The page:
How to Reduce the Emotional Impact of Divorce on Your Children
Going through a divorce is never an easy decision to make or experience to go through. When kids are involved, things get all the more complicated and sometimes even heartbreaking. As a parent who feels that your marriage is close to its end, you may begin to wonder whether “staying together for the kids” is the best thing to do. For others, divorce is the only option. Either way, when you have decided to go through with the separation, you need to cater not only to your emotional state but that of your children, too.
So, what can you do to reduce the emotional stress of your children during and after a divorce?
Talk with Your Children About the Divorce
Once you’ve made sure that you and your partner will go your separate ways and that the divorce is irrevocable, you need to explain your decision to your children. Plan the conversation. Your goal is to let them know that it’s not their fault that you’re divorcing and that you love your children no matter what. Do your best not to put the blame on the other parent, and try to have that conversation together as a family.
Don’t Fight in Front of the Kids
When a marriage begins to disintegrate, conflict can be an easy habit to fall into. You’re emotionally drained, hurt, and disappointed, and that can easily translate into constant fights. You can say things you don’t necessarily think are true in the heat of the moment, and if your kids are there to hear them, things can quickly escalate. Spare your children’s feelings and prevent them from experiencing a deeper trauma by seeing their parents quarrel daily. You know your partner well enough, and you know their emotional triggers. Do your very best to avoid them and to show your kids you can communicate with your partner productively and civilly. This will reassure them things will be okay after the final separation.
Create a Co-Parenting Plan with the Other Parent
Just because your relationship has come to an end, it doesn’t mean you’re no longer parents to your children. You need to continue prioritizing your kids’ well-being, including their health, education, hobbies, and interests. To do that, you need to work out a co-parenting plan with the other parent (unless there is a valid reason to exclude the other parent from participating).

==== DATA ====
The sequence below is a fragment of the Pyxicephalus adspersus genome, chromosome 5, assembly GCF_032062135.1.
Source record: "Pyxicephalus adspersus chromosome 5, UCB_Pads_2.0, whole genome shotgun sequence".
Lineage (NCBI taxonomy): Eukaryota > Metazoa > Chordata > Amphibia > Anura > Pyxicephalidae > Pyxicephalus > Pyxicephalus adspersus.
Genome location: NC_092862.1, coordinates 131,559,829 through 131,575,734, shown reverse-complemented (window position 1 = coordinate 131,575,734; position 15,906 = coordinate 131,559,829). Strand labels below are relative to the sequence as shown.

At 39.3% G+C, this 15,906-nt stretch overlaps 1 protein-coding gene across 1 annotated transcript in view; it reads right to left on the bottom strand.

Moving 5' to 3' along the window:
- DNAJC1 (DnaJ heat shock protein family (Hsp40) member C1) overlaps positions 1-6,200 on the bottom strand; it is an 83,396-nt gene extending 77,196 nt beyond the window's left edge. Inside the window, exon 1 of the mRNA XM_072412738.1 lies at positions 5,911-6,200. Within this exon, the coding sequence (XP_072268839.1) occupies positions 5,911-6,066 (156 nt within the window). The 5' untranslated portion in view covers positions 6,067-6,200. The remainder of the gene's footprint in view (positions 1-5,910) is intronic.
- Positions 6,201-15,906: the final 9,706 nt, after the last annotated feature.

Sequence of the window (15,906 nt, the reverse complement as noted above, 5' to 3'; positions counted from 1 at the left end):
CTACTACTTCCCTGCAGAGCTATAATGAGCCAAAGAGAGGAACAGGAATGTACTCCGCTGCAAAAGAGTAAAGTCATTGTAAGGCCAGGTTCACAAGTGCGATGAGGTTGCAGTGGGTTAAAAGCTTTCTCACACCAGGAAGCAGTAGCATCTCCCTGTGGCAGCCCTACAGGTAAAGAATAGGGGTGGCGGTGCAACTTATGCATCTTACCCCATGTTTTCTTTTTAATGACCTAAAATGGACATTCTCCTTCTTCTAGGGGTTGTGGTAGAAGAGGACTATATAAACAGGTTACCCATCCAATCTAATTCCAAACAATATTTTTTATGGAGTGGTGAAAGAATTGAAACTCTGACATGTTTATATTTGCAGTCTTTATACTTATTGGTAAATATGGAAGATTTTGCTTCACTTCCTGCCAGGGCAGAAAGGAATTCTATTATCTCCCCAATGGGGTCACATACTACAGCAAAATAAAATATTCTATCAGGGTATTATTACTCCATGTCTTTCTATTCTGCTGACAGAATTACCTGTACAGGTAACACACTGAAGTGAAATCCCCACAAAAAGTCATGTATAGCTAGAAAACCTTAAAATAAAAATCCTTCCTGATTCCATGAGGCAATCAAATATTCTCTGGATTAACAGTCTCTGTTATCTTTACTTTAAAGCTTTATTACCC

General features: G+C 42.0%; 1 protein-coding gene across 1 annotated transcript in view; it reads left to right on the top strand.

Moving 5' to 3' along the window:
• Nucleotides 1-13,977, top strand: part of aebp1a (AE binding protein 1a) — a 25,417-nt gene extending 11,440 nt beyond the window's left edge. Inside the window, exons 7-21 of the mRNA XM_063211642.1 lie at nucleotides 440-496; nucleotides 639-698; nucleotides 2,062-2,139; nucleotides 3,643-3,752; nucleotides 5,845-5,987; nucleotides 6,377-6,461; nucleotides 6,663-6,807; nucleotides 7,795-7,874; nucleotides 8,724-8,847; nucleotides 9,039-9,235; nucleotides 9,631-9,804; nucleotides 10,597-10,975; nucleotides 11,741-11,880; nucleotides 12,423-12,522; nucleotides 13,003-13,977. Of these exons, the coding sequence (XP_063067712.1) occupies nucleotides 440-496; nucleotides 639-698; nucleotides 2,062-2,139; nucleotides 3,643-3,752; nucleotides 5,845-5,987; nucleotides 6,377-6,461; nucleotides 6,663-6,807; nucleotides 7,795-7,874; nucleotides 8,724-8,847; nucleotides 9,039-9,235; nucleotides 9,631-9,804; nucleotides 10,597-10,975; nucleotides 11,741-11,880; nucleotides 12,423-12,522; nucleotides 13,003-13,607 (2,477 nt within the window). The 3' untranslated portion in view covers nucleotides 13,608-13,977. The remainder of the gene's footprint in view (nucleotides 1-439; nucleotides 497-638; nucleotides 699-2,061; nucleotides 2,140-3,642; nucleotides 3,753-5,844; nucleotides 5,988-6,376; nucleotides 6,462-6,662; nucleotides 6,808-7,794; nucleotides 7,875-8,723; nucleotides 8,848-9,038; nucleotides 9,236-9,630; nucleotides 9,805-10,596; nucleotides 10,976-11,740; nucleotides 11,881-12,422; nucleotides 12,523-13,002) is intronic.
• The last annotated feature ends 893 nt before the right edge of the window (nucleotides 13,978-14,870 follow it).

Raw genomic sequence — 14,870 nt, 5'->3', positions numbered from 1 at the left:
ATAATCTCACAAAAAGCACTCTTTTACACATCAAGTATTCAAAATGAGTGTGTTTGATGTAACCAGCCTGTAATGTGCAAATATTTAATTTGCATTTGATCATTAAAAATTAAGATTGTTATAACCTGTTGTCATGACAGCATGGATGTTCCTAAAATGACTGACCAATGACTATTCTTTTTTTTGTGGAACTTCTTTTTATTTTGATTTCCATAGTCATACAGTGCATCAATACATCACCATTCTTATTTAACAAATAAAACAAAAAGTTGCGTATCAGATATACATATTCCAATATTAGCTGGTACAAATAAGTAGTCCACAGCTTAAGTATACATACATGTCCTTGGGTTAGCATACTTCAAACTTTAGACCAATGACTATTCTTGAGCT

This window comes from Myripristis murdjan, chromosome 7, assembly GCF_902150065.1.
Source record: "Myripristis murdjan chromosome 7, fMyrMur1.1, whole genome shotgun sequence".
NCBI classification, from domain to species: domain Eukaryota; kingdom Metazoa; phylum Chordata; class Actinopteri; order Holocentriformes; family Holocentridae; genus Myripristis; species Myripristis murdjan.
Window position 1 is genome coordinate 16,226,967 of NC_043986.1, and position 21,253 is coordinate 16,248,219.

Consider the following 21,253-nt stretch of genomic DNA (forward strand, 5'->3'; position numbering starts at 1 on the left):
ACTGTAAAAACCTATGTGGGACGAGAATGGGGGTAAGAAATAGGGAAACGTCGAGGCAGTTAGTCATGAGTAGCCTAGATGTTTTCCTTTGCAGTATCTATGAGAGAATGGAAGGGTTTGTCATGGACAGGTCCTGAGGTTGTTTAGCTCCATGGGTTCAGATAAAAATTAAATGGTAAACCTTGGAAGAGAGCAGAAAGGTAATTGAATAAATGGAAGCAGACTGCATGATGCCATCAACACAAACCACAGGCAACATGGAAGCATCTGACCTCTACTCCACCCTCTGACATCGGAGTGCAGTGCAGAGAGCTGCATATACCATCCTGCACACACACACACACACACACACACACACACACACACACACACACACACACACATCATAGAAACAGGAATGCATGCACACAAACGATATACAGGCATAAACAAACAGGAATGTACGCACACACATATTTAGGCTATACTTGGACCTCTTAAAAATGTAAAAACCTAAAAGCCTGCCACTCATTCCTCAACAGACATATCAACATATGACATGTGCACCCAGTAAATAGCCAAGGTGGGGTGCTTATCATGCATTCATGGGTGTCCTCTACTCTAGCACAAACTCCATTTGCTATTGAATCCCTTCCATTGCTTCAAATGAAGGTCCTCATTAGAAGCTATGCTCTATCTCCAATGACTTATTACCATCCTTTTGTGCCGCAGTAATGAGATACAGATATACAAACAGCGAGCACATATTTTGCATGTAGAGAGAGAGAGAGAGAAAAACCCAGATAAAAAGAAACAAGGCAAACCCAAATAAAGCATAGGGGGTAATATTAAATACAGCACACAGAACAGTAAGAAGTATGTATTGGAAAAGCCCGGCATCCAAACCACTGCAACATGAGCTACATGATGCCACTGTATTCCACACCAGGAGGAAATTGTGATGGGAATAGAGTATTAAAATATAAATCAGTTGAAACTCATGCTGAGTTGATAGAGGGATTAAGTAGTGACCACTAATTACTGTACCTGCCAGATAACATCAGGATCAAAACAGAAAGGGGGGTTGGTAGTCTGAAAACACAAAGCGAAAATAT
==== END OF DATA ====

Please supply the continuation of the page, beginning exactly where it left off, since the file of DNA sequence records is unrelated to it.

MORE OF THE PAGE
Even if you don’t get shared custody of the children after the divorce and you’re not the primary custodial parent, you still have responsibility for your children. Multiple studies have shown that kids generally do better when they have ample access to both their parents after a divorce.
Explain the Process, Not the Cost
It’s not nearly enough to sit down and tell your children: “Kids, mom and dad are getting a divorce.” You need to also explain what is going to happen and how much time it will take. Set realistic expectations about the future and that especially sensitive part of their lives. Don’t sugarcoat things, but also stay away from bitter disputes about the overall cost of divorce which your kids can hear. Protect them from any excess negativity that may have come between you and the other parent.
Wait Before You Introduce New Relationships to Your Kids
If you had a particularly heartbreaking divorce and separation, you may be quick to find solace in a new relationship. Or, you might meet someone years after the divorce. Either way, do not introduce a new romantic interest to your kids unless you are confident that the relationship is serious and has potential. Of course, there are no guarantees in love, but as a caring parent, it is your job to ensure your kids feel comfortable and loved at all times. If you fear your new partner may not fit well in your family, you need to take things slow and wait before you make any permanent decisions.
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Family Law FAQ
With major life events and changes, it’s always a good idea to consult a lawyer. Getting through a divorce may also be a very stressful project and you need someone experienced to protect your rights as well as protect your children’s rights (if you have any). Here at Legal Chiefs, we can get you in touch with someone current with the laws in your state concerning divorce, marriage, marital property, child custody, visitation, and family support
The grounds for divorce may be based on no-fault or fault depending on the state, but no-fault divorce is available in some form in all 50 states. Most of the states also have fault-based grounds as an additional option.